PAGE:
Its especially important because of the sort of mainstream status that pop-electronic music has gotten over the last 3-5 years. You’ll notice that a lot of the most popular pop-electronic DJs and Producers have two things in common, they are white, and they are male. And it’s important to have a reminder in Detroit that that’s where the music came from. So people can see the faces of the producers who made the records that laid the path for what is now pop-electronic music and realize how starkly different they are from those gaining fame and money from the sound today. Detroit will always have an untold story, even amongst the “originators” from Detroit, there are producers and musicians who were on those records or helping the innovators make those records and people don’t know their names.
And it’s important to see, much like Detroit itself, these were working class people. These weren’t flashy rich producers with $150K studios, these were working class people who made a record on a piece of gear they saved their paychecks to buy and also used a hand-me-down synthesizer, then if the record sold, that gear was sold, and better gear was bought to make the next record, and so on and so on. That is and was the Detroit DIY spirit. And you have to remember, for every one record that was a moderate success, there were 15 others that sold maybe 5-10 copies. Hopefully having a conservatory for that spirit will keep it alive.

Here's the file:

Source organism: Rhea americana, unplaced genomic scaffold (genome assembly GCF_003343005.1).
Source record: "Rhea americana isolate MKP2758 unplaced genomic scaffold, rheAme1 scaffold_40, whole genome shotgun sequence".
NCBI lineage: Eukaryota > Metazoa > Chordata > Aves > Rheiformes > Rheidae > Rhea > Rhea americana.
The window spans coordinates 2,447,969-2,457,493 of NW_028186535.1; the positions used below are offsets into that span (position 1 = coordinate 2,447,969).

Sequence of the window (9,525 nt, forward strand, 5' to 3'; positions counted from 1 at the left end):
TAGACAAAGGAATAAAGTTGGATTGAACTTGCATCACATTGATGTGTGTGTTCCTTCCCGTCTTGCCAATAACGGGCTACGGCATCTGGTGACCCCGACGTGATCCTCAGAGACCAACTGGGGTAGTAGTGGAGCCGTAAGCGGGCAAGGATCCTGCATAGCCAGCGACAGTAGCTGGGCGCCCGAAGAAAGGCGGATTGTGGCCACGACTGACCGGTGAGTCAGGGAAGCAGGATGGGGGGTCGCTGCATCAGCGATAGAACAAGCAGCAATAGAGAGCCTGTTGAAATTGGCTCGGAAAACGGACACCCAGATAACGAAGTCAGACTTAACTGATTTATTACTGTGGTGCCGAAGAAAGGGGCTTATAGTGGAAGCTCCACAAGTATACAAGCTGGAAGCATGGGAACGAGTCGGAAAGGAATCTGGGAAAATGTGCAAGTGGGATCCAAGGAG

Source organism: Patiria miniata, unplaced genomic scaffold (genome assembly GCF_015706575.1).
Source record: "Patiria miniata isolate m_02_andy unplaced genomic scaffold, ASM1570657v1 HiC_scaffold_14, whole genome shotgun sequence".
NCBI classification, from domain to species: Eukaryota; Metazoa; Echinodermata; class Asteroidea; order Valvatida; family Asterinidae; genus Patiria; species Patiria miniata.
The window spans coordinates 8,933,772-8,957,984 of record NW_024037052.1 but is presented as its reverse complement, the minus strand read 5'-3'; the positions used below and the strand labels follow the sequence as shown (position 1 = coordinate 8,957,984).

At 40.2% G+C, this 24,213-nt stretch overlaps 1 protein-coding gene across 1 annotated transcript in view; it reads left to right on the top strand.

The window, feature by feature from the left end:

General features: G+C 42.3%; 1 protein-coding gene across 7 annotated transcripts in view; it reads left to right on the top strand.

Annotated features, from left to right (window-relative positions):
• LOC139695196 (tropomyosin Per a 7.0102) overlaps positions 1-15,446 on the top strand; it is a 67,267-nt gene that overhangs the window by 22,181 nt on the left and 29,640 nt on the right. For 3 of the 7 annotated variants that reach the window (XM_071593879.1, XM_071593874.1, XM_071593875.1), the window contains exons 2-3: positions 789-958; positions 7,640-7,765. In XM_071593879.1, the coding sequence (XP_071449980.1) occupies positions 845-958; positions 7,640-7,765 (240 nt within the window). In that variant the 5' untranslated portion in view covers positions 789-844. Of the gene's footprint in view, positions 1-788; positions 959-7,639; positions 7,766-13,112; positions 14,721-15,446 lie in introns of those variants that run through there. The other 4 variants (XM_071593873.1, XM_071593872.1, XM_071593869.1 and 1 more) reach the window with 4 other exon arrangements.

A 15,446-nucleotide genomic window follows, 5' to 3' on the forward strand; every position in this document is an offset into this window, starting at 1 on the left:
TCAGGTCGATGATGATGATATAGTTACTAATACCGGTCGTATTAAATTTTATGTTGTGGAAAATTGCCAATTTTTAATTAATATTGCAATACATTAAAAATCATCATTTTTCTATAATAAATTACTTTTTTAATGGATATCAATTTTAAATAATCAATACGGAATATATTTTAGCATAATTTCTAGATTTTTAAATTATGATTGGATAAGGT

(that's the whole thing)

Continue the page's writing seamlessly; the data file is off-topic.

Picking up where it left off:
Underground Resistance were all about facilitating political and social change. Does this ethos still inform your music now?
Being from Detroit, it has to, even if you aren’t acutely aware of it. A lot of people who don’t or have never lived in Detroit don’t realize that there’s a commitment to living here. It’s not easy. It’s a little better now, but a lot of the progress that’s happened in Detroit over the last 10-15 years is not meant for the people that live here. It’s meant to draw in people who work downtown 9-5, and the people coming in for a sports event.